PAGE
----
Study identifies new target for treatment of pulmonary hypertension

Scientists at Stanley Manne Children's Research Institute at Ann & Robert H. Lurie Children's Hospital of Chicago have identified a gene called FoxM1 as a promising target for treatment of pulmonary hypertension, or high blood pressure in the lung arteries. Patients with this severe lung disease that damages the right side of the heart have a five-year survival rate of 50 percent. The study results, published in the American Journal of Respiratory and Critical Care Medicine, will drive development of new drugs to reverse a process called vascular remodeling, or thickening of lung artery walls – a key feature in pulmonary hypertension.

"Currently we do not have drugs that target vascular remodeling in pulmonary hypertension," says lead author Zhiyu Dai, PhD, from the Manne Research Institute at Lurie Children's, who also is a Research Assistant Professor of Pediatrics at Northwestern University Feinberg School of Medicine. "Our study shows that when we deleted the FoxM1 gene in the smooth muscle cells of the artery in mice, the result was thinner artery walls, reduced blood pressure in the lung and improved right heart function. We can use a compound against FoxM1 to reverse vascular remodeling in rat models of the disease. "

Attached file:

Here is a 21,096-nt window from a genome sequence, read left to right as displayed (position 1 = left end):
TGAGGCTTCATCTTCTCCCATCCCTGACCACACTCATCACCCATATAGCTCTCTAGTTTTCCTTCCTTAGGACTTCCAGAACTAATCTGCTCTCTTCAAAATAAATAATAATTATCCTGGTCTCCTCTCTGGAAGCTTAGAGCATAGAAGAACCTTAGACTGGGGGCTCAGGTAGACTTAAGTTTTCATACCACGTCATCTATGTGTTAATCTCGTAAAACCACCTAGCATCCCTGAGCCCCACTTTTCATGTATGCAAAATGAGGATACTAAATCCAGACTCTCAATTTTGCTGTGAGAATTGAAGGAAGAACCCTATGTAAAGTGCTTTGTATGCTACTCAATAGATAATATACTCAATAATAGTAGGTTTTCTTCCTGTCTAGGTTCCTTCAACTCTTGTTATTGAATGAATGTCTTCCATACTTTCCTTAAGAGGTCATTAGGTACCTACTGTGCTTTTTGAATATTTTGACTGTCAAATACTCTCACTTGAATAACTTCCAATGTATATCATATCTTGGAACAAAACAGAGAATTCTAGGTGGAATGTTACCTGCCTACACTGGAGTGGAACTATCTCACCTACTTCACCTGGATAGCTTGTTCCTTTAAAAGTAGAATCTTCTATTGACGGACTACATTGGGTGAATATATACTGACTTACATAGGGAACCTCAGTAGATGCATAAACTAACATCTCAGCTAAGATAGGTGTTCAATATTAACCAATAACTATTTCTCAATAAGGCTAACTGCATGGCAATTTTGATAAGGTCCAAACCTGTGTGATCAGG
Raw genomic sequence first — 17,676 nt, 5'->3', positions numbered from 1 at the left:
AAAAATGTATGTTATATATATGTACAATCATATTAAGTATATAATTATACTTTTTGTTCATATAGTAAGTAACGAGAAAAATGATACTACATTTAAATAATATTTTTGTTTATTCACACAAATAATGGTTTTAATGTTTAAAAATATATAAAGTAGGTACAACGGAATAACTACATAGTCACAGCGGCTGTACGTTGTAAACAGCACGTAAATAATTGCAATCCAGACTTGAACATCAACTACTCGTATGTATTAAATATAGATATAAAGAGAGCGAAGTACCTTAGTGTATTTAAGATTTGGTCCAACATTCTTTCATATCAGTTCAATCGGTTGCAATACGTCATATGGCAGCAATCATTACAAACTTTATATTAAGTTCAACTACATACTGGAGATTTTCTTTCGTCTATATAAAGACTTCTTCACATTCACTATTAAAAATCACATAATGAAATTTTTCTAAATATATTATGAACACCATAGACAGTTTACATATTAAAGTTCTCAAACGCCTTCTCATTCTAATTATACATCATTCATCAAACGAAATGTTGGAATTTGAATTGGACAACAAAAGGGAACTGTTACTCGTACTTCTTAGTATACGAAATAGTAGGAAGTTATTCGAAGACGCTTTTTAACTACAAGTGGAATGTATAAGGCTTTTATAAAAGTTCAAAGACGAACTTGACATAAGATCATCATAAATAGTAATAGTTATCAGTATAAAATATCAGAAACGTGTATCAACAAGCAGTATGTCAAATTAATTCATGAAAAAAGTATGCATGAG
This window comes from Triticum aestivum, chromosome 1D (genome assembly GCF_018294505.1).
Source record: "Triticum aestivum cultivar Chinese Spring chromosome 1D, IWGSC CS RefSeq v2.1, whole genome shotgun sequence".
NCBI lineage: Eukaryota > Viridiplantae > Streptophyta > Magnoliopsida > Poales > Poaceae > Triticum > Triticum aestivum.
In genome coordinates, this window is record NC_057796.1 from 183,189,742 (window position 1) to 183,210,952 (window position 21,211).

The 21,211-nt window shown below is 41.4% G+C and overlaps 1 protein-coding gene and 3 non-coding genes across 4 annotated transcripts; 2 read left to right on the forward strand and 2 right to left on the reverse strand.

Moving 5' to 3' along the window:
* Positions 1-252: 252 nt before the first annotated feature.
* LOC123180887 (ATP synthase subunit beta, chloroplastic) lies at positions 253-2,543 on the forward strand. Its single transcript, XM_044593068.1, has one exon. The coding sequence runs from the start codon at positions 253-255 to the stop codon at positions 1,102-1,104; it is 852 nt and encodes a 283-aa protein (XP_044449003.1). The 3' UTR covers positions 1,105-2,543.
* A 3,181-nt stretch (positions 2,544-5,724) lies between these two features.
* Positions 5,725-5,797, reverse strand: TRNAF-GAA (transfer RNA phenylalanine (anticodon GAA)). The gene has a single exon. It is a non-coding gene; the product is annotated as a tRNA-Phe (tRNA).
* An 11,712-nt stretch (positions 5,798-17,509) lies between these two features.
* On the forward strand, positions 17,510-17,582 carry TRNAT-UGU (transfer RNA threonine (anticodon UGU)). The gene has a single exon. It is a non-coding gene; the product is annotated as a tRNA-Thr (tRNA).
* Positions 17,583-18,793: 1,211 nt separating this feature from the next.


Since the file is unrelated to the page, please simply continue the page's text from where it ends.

FoxM1 gene controls cell growth and its function has been studied in cancer proliferation. Research on this gene is still in the preclinical stage. Dr. Dai and colleagues were the first to use a genetically modified mouse model to establish the role of FoxM1 in pulmonary hypertension. Without this gene in smooth muscle cells, the mouse does not grow thicker artery walls and so does not develop high blood pressure in the lung.

Dr. Dai and colleagues also discovered that in pulmonary hypertension, the FoxM1 gene is turned on by many growth factors that are released by damaged endothelial cells, which line the inner wall of the artery. Endothelial cell damage is considered to be the initial event in the development of pulmonary hypertension. Signals from the released growth factors induce FoxM1 gene expression to increase production of smooth muscle cells in the middle layer of the artery wall, which causes artery wall thickening.

"We will now focus on developing new drugs that will inhibit the FoxM1 gene and hopefully improve outcomes for patients with pulmonary hypertension," says Dr. Dai.

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This project was supported in part by grants from the National Institutes of Health.

Research at Ann & Robert H. Lurie Children's Hospital of Chicago is conducted through the Stanley Manne Children's Research Institute. The Manne Research Institute is focused on improving child health, transforming pediatric medicine and ensuring healthier futures through the relentless pursuit of knowledge. Lurie Children's is ranked as one of the nation's top children's hospitals in the U.S.News & World Report. It is the pediatric training ground for Northwestern University Feinberg School of Medicine. Last year, the hospital served more than 208,000 children from 50 states and 58 countries.

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